> I don't think it's nannyism to keep things like pg_read_file and
> pg_file_write as superuser-only.

I entirely disagree.  It is for the DBA to decide to whom and for what
purpose he wishes to give permissions.  And if somebody writes a tool
-- monitoring or otherwise -- that needs those permissions, the DBA
should be empowered to give those permissions and no more, and should
be empowered to do that in a nice, clean way without a lot of hassle.
The idea that you or I would try to decide which functions a user is
allowed to want to grant access to and which ones they are not allowed
to want to grant access to seems laughable to me.  We're not smart
enough to foresee every possible use case, and we shouldn't try.  Even
for a function that theoretically allows a privilege escalation to
superuser (like pg_write_file), it's got to be better to give a user
account permission to use that one function than to just give up and
give that account superuser privileges, because escalating privileges
with that blunt instrument would take more work than a casual hacker
would be willing to put in.  For a function like the one that this
thread actually started out being about, like pg_ls_dir, it's vastly
better.  You mention that you're not sure that pg_ls_dir() would allow
a privilege escalation to superuser, but I think we both know that
there is probably no such escalation.  Why you'd rather have people
running check_postgres.pl's wal_files check under an actual superuser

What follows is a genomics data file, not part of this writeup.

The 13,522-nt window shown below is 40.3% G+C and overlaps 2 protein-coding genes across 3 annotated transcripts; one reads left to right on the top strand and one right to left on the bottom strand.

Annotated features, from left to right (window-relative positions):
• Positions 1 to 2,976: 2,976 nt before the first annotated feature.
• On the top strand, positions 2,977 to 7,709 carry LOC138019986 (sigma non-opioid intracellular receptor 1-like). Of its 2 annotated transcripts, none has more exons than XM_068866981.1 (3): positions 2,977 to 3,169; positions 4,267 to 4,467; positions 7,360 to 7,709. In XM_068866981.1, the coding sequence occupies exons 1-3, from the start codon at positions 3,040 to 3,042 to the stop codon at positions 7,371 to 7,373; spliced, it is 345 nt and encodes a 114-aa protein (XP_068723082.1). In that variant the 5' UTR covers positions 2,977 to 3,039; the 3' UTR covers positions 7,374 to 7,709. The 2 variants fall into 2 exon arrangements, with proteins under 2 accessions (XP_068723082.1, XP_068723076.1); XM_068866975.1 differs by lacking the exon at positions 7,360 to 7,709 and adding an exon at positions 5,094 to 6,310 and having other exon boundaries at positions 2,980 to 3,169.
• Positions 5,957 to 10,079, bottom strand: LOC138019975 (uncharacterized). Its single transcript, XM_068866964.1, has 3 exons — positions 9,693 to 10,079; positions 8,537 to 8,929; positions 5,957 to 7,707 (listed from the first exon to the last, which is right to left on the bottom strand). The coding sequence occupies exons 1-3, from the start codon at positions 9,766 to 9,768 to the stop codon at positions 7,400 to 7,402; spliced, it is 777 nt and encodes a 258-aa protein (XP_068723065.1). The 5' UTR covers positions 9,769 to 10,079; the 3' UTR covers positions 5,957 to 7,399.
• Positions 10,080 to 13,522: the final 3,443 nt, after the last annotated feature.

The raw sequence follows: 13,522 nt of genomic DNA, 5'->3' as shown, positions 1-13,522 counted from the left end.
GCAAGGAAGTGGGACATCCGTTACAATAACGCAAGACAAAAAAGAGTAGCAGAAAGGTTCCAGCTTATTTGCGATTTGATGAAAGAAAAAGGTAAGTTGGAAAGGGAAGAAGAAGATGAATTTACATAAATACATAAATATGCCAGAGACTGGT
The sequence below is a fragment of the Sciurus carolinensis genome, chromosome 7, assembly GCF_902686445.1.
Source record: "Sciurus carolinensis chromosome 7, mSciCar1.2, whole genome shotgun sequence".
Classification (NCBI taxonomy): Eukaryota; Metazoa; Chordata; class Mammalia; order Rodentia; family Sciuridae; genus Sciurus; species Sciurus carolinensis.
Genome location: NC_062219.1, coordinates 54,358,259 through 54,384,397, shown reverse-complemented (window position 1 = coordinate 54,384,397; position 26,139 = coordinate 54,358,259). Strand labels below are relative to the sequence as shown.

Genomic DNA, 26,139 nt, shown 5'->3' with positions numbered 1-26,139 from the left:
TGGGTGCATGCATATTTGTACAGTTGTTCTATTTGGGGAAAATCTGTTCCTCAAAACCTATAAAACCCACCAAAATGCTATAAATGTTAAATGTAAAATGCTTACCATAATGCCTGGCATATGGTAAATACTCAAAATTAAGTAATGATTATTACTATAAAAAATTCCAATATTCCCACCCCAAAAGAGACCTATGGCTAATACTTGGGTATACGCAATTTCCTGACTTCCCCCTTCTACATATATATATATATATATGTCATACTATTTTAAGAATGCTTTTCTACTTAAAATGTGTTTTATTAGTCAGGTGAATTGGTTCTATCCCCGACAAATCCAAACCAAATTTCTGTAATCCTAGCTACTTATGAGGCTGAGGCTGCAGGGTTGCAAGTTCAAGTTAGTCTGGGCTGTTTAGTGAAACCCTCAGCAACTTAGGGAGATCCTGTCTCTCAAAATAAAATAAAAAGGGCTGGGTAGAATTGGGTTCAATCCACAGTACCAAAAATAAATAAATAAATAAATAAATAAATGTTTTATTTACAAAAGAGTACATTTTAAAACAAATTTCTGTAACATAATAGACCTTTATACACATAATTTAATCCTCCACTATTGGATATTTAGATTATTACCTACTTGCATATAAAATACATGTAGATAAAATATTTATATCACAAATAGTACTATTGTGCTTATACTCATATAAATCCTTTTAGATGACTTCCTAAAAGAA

account rather than an account that only has rights to do pg_ls_dir is
beyond me.

Your response will no doubt be that there should otherwise be some
other way to write that check that doesn't use pg_ls_dir.  Maybe.  But
the thing is that pg_ls_dir is a general tool.  You can use it to do a
lot of things, and you can write a monitoring probe that does those
things without having to wait for a new release of PostgreSQL.  So
your argument boils down to saying that when somebody wants to monitor
something that could be checked using pg_ls_dir(), they shouldn't do
write a query using pg_ls_dir().  Instead, they should submit a new
patch to core that adds a special-purpose function implementing the
exact functionality they need, get consensus on it, get somebody to
commit it, wait for a new PostgreSQL release to come out, wait for the
users who might want the probe to upgrade to that new release, and
THEN they can do the monitoring they want to do.  Now, I say that's
ridiculous.  What's actually going to happen is that the tool author
is going to say "this probe requires superuser" and move on.  The fact
that check_postgres.pl has done exactly that for about 5 different
probes -- not all because of pg_ls_dir, but one of them is for that
reason -- suggests that this will in fact be a typical reaction
whenever a fine-grained privilege is not available to be granted.  We
can decide to alleviate that pain or we can decide against it, but
telling people "don't do that" is not going to work.

Robert Haas
EnterpriseDB: http://www.enterprisedb.com
The Enterprise PostgreSQL Company